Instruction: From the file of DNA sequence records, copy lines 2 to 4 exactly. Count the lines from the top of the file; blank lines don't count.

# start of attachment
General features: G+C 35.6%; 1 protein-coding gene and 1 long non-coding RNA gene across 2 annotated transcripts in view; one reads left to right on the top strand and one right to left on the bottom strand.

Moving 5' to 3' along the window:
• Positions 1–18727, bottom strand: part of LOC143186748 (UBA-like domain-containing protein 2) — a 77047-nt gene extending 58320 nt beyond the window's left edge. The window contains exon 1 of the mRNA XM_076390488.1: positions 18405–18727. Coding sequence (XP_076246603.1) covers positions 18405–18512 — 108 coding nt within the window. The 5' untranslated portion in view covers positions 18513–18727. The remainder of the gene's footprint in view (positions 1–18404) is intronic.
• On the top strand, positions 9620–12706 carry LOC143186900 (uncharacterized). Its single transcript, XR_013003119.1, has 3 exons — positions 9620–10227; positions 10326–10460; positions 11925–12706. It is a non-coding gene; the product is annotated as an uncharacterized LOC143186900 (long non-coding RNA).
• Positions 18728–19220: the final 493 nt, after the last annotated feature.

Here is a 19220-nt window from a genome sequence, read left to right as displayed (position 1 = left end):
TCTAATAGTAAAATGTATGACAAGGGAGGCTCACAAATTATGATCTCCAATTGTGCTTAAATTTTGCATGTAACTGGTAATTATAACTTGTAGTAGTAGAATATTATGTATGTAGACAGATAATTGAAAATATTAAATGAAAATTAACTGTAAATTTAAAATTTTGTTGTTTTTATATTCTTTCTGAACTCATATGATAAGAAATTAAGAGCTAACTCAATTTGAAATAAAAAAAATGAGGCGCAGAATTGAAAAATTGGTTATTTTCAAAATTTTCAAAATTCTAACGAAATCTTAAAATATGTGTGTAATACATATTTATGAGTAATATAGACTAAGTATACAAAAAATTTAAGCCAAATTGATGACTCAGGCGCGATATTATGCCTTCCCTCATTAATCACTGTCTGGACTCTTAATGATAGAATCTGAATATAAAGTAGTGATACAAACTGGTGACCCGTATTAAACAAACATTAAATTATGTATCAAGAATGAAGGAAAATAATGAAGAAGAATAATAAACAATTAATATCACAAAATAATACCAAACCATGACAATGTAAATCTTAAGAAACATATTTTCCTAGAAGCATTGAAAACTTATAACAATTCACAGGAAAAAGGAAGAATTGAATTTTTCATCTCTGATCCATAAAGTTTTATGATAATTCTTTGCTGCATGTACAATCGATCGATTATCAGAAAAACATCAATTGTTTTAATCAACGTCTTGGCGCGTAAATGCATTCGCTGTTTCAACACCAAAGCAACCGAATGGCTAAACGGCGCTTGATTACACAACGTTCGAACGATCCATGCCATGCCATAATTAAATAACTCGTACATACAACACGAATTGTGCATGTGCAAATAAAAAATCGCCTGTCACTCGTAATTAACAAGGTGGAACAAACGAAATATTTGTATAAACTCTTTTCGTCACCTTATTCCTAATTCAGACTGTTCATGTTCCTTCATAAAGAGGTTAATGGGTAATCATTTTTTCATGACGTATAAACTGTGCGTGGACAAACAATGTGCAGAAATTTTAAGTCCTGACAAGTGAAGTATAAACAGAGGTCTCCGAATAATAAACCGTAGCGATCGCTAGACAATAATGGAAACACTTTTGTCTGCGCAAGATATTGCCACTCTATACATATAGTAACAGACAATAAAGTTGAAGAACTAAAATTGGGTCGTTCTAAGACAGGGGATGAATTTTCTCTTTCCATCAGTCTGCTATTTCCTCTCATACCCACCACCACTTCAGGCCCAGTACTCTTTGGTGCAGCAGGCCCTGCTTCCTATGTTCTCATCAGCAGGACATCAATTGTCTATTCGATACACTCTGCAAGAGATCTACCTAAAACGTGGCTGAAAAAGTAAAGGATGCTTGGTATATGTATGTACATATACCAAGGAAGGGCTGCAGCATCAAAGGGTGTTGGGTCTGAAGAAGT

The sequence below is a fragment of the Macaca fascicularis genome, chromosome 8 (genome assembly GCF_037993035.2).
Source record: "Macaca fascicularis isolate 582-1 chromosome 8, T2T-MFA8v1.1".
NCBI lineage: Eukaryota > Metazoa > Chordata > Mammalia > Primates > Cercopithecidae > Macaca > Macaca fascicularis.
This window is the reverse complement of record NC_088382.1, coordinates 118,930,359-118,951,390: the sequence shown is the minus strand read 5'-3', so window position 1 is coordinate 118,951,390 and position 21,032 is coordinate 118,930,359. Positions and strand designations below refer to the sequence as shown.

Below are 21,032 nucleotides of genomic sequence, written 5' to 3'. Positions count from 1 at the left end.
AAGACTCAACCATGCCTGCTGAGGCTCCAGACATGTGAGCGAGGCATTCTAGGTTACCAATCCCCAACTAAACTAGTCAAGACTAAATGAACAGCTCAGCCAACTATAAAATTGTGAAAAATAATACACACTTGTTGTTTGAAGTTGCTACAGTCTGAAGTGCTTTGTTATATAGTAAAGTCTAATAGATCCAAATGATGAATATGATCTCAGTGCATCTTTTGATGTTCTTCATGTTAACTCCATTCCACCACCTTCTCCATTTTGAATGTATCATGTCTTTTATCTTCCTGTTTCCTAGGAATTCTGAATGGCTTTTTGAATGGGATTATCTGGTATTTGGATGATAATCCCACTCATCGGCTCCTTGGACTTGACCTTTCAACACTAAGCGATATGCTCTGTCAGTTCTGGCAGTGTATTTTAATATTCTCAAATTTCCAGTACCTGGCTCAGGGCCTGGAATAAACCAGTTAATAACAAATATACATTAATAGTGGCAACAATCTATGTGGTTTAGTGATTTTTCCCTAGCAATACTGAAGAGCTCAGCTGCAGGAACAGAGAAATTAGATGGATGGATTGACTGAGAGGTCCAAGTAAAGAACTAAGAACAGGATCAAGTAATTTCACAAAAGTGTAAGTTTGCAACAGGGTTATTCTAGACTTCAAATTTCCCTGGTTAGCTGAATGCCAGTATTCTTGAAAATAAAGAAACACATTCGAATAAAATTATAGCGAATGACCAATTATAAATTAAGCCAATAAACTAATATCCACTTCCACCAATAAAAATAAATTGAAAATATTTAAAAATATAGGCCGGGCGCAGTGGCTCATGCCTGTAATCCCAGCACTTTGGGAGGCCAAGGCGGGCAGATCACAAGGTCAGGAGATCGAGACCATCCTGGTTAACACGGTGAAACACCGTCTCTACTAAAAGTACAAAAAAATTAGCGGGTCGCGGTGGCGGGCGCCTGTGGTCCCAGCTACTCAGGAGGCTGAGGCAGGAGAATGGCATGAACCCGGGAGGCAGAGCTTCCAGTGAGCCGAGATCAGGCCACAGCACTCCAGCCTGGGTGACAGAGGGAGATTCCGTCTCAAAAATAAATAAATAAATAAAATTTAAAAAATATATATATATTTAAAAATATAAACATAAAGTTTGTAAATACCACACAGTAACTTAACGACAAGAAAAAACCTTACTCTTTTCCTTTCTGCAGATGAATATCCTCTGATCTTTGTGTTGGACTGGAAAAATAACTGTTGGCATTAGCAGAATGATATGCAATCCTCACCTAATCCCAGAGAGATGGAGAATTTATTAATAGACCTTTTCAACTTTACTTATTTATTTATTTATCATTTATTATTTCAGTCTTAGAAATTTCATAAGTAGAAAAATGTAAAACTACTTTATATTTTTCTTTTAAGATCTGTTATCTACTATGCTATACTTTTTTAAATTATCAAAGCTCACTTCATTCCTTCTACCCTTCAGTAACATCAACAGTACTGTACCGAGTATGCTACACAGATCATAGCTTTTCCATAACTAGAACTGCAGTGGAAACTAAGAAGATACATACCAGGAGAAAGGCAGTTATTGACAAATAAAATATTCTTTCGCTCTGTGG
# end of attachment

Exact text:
Moving 5' to 3' along the window:
• Positions 1–18727, bottom strand: part of LOC143186748 (UBA-like domain-containing protein 2) — a 77047-nt gene extending 58320 nt beyond the window's left edge. The window contains exon 1 of the mRNA XM_076390488.1: positions 18405–18727. Coding sequence (XP_076246603.1) covers positions 18405–18512 — 108 coding nt within the window. The 5' untranslated portion in view covers positions 18513–18727. The remainder of the gene's footprint in view (positions 1–18404) is intronic.
• On the top strand, positions 9620–12706 carry LOC143186900 (uncharacterized). Its single transcript, XR_013003119.1, has 3 exons — positions 9620–10227; positions 10326–10460; positions 11925–12706. It is a non-coding gene; the product is annotated as an uncharacterized LOC143186900 (long non-coding RNA).